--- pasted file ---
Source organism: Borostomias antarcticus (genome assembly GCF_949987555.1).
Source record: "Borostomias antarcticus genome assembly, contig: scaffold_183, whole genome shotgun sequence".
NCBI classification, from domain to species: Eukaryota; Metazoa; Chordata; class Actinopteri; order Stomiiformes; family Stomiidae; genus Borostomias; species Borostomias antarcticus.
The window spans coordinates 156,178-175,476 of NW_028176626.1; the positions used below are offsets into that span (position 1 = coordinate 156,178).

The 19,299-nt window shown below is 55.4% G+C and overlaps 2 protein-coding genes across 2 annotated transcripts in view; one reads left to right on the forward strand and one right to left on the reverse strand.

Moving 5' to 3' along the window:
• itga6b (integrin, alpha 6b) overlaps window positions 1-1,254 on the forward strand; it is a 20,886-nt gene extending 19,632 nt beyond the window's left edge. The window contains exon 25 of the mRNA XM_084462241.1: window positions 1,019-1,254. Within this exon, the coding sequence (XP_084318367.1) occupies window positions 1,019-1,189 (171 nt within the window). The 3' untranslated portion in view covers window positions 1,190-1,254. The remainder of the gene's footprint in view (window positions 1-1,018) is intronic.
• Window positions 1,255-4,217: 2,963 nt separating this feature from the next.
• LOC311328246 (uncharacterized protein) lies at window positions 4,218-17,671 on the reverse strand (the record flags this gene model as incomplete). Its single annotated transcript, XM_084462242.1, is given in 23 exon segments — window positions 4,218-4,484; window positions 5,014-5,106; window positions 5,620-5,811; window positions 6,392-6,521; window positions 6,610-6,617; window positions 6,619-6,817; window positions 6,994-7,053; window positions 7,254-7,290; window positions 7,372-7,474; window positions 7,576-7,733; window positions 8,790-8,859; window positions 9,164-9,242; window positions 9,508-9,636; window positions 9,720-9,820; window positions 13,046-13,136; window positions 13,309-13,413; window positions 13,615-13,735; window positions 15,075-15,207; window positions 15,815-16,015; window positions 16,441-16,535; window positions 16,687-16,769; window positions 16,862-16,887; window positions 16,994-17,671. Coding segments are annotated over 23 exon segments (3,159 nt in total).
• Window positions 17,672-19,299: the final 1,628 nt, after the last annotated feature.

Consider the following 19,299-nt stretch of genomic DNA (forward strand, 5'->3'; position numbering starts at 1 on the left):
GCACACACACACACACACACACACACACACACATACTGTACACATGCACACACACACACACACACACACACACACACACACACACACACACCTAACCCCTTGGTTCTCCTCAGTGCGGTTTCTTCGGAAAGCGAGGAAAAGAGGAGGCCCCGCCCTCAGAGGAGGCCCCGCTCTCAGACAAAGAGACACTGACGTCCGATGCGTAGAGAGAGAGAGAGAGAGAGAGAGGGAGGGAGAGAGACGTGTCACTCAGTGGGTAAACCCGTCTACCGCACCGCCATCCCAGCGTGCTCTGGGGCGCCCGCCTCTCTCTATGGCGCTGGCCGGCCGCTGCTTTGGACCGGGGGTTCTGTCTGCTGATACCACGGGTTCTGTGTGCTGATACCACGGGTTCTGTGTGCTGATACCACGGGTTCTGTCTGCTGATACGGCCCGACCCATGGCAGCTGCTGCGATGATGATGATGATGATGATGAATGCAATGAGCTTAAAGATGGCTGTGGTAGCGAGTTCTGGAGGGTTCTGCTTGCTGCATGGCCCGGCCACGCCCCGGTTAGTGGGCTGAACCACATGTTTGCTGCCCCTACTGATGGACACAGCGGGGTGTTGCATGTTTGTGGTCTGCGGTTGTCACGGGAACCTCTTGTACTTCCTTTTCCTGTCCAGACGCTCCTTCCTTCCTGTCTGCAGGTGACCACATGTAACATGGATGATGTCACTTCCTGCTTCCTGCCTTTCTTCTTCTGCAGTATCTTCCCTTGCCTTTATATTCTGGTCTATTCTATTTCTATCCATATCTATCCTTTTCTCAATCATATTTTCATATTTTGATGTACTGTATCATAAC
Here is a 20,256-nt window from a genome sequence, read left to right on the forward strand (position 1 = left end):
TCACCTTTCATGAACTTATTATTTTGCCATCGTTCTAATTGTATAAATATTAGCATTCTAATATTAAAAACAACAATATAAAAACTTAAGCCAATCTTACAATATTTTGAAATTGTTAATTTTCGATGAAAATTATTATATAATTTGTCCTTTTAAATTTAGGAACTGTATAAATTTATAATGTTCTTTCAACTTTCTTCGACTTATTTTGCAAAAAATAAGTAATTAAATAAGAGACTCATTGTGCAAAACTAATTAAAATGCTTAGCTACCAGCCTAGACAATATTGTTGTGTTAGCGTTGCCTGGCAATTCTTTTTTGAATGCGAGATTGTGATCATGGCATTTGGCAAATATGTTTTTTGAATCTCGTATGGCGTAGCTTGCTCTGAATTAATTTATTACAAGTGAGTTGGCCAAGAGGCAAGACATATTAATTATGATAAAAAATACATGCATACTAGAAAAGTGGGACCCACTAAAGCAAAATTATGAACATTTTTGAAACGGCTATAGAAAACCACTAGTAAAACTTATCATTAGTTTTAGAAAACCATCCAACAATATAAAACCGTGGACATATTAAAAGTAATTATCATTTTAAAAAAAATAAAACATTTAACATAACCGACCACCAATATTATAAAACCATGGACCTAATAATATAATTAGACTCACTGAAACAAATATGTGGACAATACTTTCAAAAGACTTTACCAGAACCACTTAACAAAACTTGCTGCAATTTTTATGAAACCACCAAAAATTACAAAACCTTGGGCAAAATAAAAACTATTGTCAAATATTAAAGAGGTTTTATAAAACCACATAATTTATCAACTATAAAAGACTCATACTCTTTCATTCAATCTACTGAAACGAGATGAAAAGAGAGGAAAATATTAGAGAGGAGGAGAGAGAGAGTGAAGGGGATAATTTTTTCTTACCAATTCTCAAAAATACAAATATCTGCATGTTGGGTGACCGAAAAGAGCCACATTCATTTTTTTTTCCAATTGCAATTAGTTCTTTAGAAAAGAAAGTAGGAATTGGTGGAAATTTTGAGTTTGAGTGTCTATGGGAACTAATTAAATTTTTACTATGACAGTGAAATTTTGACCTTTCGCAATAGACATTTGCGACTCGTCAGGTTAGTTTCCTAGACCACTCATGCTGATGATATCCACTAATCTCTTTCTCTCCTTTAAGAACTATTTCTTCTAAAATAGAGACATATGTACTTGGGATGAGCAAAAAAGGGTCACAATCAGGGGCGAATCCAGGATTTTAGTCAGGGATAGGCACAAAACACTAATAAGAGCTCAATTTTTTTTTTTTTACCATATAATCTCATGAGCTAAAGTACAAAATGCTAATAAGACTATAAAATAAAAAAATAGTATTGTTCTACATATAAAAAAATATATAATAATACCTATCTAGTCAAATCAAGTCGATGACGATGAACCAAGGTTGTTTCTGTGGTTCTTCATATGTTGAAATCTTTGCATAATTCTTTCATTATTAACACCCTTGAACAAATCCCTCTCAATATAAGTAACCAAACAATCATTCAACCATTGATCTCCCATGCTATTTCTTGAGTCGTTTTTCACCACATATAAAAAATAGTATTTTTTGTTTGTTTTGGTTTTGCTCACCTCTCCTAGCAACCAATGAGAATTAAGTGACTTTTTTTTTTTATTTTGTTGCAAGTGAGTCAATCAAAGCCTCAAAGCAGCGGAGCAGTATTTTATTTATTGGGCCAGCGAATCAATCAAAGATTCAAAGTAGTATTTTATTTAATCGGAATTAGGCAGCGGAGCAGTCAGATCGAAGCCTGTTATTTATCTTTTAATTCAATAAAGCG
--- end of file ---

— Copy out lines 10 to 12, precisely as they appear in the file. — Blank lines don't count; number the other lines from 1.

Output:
• Window positions 17,672-19,299: the final 1,628 nt, after the last annotated feature.

Consider the following 19,299-nt stretch of genomic DNA (forward strand, 5'->3'; position numbering starts at 1 on the left):
GCACACACACACACACACACACACACACACACATACTGTACACATGCACACACACACACACACACACACACACACACACACACACACACACCTAACCCCTTGGTTCTCCTCAGTGCGGTTTCTTCGGAAAGCGAGGAAAAGAGGAGGCCCCGCCCTCAGAGGAGGCCCCGCTCTCAGACAAAGAGACACTGACGTCCGATGCGTAGAGAGAGAGAGAGAGAGAGAGAGGGAGGGAGAGAGACGTGTCACTCAGTGGGTAAACCCGTCTACCGCACCGCCATCCCAGCGTGCTCTGGGGCGCCCGCCTCTCTCTATGGCGCTGGCCGGCCGCTGCTTTGGACCGGGGGTTCTGTCTGCTGATACCACGGGTTCTGTGTGCTGATACCACGGGTTCTGTGTGCTGATACCACGGGTTCTGTCTGCTGATACGGCCCGACCCATGGCAGCTGCTGCGATGATGATGATGATGATGATGAATGCAATGAGCTTAAAGATGGCTGTGGTAGCGAGTTCTGGAGGGTTCTGCTTGCTGCATGGCCCGGCCACGCCCCGGTTAGTGGGCTGAACCACATGTTTGCTGCCCCTACTGATGGACACAGCGGGGTGTTGCATGTTTGTGGTCTGCGGTTGTCACGGGAACCTCTTGTACTTCCTTTTCCTGTCCAGACGCTCCTTCCTTCCTGTCTGCAGGTGACCACATGTAACATGGATGATGTCACTTCCTGCTTCCTGCCTTTCTTCTTCTGCAGTATCTTCCCTTGCCTTTATATTCTGGTCTATTCTATTTCTATCCATATCTATCCTTTTCTCAATCATATTTTCATATTTTGATGTACTGTATCATAAC